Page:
Thursday, 19 September 2013

WordPress Daily Prompt: Are you being served?

What’s the most dreadful (or wonderful) experience you’ve ever had as a customer? 

Photographers, artists, poets: show us SERVICE.

Market Party Solothurn 2007

Being served at one of our local market festivals is never a big problem, and waiting for someone to serve is more a enjoyment than a bad experience. You meet people, have a catch-up talk and generally enjoy the atmosphere. You go with good humour and it is generally fun.

The worst experience we ever had was many years ago when my eldest was at the beginning of his teenage years, the other son being five years younger. Family Angloswiss decided to spend the day in Lucerne, one of those Swiss tourist places complete with a lake, lots of souvenir shops and a very picturesque place to visit. At the time we were a young family and livelihood still had to be earned. It was not just a matter of jumping in the car and driving off for an hours journey on the motorway. It was connected with costs.

The gas tank in the car had to be filled and as our visit would be a day’s outing, we would be eating in a restaurant, two adults and two children. We were not poor, but Switzerland can be an expensive country for family excursions. We arrived in Lucerne and parked the car in the local underground car park, expense No. 1. The weather was good and walking around the town, combine with the lake, bumping into British tourists every five minutes was an experience.

Lucerne is the centre for the British visiting Switzerland. Something seems to draw them there. They sit on the benches around the lake eating their sandwiches and hamburgers and if it would rain they are immediately to be recognised, all dressed in their so-called pac-a-macs, transparent plastic raincoats in various colours of the rainbow. I remember them so well, it was the average uniform of the working class tourist at the time. I grew up with them. We even had special plastic head covers, looking like a plastic parachute with a silky band on each side to tie them. This was just the tourist atmosphere of the day. The special neoprene jackets, the all-weather modern attire was not yet invented.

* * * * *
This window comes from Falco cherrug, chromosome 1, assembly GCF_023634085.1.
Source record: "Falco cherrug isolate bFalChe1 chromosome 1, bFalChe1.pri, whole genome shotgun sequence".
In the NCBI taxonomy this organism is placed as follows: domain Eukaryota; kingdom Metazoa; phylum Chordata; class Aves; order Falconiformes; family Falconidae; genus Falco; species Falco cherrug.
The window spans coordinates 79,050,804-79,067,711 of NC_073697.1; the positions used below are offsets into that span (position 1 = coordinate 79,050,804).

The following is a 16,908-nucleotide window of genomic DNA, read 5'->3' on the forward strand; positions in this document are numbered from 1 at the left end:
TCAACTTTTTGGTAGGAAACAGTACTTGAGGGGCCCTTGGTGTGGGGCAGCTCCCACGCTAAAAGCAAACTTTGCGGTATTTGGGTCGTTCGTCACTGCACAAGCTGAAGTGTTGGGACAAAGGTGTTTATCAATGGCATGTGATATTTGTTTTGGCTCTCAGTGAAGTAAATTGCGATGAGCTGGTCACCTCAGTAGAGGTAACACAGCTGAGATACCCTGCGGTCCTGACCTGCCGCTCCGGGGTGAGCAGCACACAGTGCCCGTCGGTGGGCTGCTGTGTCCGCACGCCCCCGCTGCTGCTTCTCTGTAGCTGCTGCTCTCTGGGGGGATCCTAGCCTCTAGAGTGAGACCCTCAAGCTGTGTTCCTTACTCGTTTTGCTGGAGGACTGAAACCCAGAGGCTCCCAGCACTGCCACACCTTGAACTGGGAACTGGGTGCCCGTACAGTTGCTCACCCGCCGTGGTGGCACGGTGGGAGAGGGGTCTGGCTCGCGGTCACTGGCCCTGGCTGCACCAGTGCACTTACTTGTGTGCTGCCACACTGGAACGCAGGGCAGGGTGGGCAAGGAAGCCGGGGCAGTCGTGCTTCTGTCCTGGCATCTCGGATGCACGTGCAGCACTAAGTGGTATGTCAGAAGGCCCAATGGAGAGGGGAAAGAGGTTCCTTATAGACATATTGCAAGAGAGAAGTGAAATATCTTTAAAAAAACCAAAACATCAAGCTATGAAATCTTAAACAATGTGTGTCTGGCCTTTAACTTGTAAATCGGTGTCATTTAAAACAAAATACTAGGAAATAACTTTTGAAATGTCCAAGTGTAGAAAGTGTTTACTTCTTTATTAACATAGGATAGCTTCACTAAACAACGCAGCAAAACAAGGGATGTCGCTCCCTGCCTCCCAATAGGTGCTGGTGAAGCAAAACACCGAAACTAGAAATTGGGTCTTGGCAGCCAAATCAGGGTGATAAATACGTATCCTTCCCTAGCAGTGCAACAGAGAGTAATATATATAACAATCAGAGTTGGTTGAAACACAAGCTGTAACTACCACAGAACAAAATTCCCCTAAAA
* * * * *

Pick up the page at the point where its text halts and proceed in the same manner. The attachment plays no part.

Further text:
Eventually we all felt hungry and so family AngloSwiss decided to find a restaurant for a meal. This had been planned to a certain extent. We just wanted a normal meal, not cheap and not expensive, just average. It was not very often that we took a day out for a family adventure.

There was a restaurant with enough room and we entered. We were greeted by the waitress straight away, something which can take minutes, half an hour in some restaurants. I was always wary as it had often happened to Mr. Swiss and I, if we just wanted a drink. We chose our food, each one of us having something different. I remember today what I chose, it was to become a memorable occasion, I have a taste for lamb, and chose lamb chops with all the trimmings. I cannot remember what the trimmings were.

Eventually the waitress arrived with the food, almost. She brought everything except for my lamb chops with the apology she would be right along with them. So I waited, and waited and waited. In the meanwhile my husband and the children were finished with their meal. I was left with a feeling of third world hunger and had visions of the cook visiting the local farmer to see if he had a lamb to spare. Eventually, with an apology the waitress brought my lamb chops. I am not a fan of well done, like my meat to be tender and perhaps a little pink in the inside, but I do not like it swimming is a red liquid to be defined as blood. I also noticed that the inside of the chop was still cool from its efforts to thaw out.

Mr. Swiss called the waitress and asked what that was supposed to be. She was dreadfully sorry, I think she was near tears. The cook had an argument with his assistant (was it her blood on the chops?) and had completely forgotten to thaw the frozen chops out. It had been noticed at the last minute, and in a weak try to serve (whilst Mr. Swiss and my two sons were digging into their food) it was brought to the table as quickly as possible, resulting in half raw meat, I think it was still breathing. Mr. Swiss lost his temper, with support from me asking how she expected his wife to eat this raw offering. She tried to rescue the situation by saying she would bring something else straight away. Unfortunately this straight away was now half an hour after my husband and my children had finished their meal. We left the restaurant. Of course, we did not have to pay for my meal, but that was not the point. You feel it all the more when it is a day out which does not often happen being a matter of cost. A day in another town and a meal thrown in means a lot to you when you know it is more an exception than the rule.

Yes, it was a dreadful experience, a disappointment. It shows how the bad temper of a cook and ignorance can spoil a family day out.

 Just a little epilogue. I just reminded Mr. Swiss about this occasion (he reads my works of blog). He scanned his olden goldie brain and remembered the occasion. He even remembered the red Simca car we had at the time. Today it would be referred to as a pile of rust, I believe even the lamp fixture rusted through eventually. They were cheap and moved from one place to another. I did not realise all this at the time, I had not yet decided to become a threat to all on the roads, and did not have a driving license – yes, those were the days.

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1 comment:

  1. Although I don't have children, I have experienced something similar when going out for a meal with someone special. The whole occasion can be ruined.